Jesus shows that breaking God’s law begins inwardly. The phrase “evil thoughts” confirms the inner source of the acts which follow it. Given the order of the commandments and their correspondence to the Old Testament list in Exodus 20, the reader may be surprised that the last word in 15:19 is “slander” rather than “covetousness.” Yet perhaps Jesus uses “slander” as a manifestation of covetousness. Since Jesus in some way alludes to Commandments 5, 6, 7, 8, and 9, it is plausible to expect the final term to relate to Commandment 10, right?
Jesus’ words are a corrective challenge to the Pharisees’ complaint that his disciples break God’s law by not washing their hands when they eat (Matt 15:1-2). Countering the notions of the religious leaders, Jesus showed that keeping God’s law is fundamentally a heart issue. And if the Law of Moses is a mirror, we are all guilty of breaking it.
But the heart of Jesus was different. If the Law of Moses was a mirror, Jesus’ life perfectly reflected it. He never spoke or did what was evil. From his heart never came evil thoughts. Irrespective of washed or unwashed hands, in the midst of sinners Jesus was the only one truly clean.
Biblical prophecy doesn’t necessarily function as a direct prediction that meets a single exhaustive fulfillment. The Bible’s authors also considered patterns to be prophetic. Such patterns could have multiple fulfillments as time marched on.
Consider Matthew 15:7-9. Jesus told the Pharisees, “You hypocrites! Well did Isaiah prophesy of you, when he said: ‘This people honors me with their lips, but their heart is far from me; in vain do they worship me, teaching as doctrines the commandments of men.'”
In Matthew 15:7, Jesus introduced a quotation from Isaiah 29:13. Now if you dissect Isaiah 29:13 carefully, there is no indication that it is any direct prophecy. Isaiah didn’t mention Pharisees when he quoted Yahweh’s words for his eighth-century B.C. readers, yet Jesus told them, “Well did Isaiah prophesy of you.”
How exactly did Isaiah prophesy about the Pharisees? Jesus discerned Isaiah 29:13 to be a prophetic pattern. The Pharisees were a typological fulfillment of the kind of people Isaiah addressed, people who had fraudulent hearts. When Isaiah prophesied about those who worshiped in vain, his words applied to (or would be “fulfilled” in) anyone whose worship was also vain despite their lip-service and religious ritual. People in Isaiah’s day fit the pattern, people in Jesus’ day fit the pattern, and so do people in our day. This means we too should be warned, lest Isaiah’s words be “fulfilled” in us.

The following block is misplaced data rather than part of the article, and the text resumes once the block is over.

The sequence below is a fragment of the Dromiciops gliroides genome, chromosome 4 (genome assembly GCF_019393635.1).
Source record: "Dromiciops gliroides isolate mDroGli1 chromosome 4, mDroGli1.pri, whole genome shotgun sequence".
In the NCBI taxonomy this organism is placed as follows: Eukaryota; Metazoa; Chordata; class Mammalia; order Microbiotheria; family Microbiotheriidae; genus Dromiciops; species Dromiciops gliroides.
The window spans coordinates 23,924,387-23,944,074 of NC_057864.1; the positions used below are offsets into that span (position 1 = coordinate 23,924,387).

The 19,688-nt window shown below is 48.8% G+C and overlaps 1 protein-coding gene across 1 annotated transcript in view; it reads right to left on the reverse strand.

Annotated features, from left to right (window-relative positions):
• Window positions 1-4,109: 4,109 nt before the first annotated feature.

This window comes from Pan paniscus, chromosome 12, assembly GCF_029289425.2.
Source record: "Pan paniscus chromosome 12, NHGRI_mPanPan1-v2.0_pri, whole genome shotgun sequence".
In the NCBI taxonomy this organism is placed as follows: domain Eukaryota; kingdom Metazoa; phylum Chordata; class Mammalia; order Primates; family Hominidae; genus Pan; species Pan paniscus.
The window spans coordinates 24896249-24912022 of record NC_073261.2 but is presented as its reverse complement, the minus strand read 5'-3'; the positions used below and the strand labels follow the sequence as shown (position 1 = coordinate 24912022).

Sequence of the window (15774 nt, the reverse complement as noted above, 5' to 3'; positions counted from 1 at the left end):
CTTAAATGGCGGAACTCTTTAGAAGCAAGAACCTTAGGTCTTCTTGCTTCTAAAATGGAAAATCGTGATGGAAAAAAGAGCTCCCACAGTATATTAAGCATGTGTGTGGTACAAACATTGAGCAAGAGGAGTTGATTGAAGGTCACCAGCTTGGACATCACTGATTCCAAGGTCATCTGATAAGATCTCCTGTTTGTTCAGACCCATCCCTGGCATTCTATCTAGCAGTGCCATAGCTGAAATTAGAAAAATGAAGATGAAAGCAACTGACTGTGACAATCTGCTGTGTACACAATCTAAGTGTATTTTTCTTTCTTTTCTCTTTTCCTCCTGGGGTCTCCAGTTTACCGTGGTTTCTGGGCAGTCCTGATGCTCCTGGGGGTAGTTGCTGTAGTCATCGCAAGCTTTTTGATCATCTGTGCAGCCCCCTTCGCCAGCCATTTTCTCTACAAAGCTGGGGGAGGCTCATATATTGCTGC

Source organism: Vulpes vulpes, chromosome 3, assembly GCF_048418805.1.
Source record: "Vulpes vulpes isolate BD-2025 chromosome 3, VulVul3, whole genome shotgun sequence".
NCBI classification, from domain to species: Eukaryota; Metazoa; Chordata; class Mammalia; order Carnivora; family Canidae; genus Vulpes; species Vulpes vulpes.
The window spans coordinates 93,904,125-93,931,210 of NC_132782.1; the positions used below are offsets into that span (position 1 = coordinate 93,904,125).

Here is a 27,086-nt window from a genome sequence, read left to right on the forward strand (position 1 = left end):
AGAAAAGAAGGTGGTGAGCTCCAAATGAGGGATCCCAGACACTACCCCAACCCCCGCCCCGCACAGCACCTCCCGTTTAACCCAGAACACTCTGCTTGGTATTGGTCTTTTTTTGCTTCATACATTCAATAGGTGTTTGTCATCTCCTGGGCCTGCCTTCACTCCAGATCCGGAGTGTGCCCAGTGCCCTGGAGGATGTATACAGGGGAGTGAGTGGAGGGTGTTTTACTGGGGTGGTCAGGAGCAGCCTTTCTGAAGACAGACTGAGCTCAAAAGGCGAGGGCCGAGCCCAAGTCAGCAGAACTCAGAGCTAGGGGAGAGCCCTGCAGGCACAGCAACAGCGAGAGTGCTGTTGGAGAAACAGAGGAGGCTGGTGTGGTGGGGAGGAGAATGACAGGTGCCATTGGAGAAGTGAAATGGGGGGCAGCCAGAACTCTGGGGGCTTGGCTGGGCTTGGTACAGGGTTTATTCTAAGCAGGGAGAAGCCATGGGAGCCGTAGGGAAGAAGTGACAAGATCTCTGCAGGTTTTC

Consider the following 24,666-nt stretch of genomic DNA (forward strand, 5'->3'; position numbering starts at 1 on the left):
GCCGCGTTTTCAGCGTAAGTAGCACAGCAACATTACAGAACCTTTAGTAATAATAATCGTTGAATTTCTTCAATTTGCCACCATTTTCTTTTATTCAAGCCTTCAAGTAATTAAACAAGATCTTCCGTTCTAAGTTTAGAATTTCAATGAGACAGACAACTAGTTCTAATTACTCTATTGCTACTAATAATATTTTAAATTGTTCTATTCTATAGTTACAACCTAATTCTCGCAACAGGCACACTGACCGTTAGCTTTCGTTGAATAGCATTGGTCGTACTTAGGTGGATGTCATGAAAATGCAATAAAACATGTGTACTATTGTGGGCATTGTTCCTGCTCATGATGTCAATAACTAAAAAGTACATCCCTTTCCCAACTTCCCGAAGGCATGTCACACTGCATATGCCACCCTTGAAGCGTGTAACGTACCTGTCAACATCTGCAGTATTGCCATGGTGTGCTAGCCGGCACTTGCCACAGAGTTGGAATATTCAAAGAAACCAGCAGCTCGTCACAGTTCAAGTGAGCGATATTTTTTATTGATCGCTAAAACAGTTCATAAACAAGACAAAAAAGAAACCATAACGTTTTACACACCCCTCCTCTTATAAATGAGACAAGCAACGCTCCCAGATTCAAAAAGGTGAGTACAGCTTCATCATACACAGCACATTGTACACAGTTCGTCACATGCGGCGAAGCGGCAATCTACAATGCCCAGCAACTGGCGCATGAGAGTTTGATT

In the Old Testament, there were three occasions when people died and were brought back to life. In 1 Kings 17:17-24, Elijah raised a widow’s son. In 2 Kings 4:18-37, Elisha raised the Shunammite’s son. And in 2 Kings 13:21, a dead man revived when his body was thrown into a grave with Elisha’s bones.
In the New Testament, Jesus raised a ruler’s daughter (Matt 9:23-25), a widow’s son (Luke 7:11-17), and Lazarus (John 11:38-44).
So far, if you’re keeping score, physical resurrections in the Old and New Testaments pan out like this:
- Elijah, 1 person
- Elisha, 2 people
- Jesus, 3 people
The power of Jesus’ ministry surpasses the greatness of Elijah and Elisha. Like Elijah, Jesus raised a widow’s son (1 Kings 17; Luke 7), but the number of people raised by Jesus was greater than the number by Elijah. Jesus also raised more people than Elisha did. Furthermore, like Elisha, resurrection was associated with Jesus’ death, but in a greater scope. When a dead man was thrown into a grave and touched Elisha’s bones, that one body revived (2 Kings 13). But when Jesus died, “The tombs also were opened. And many bodies of the saints who had fallen asleep were raised” (Matt 27:52).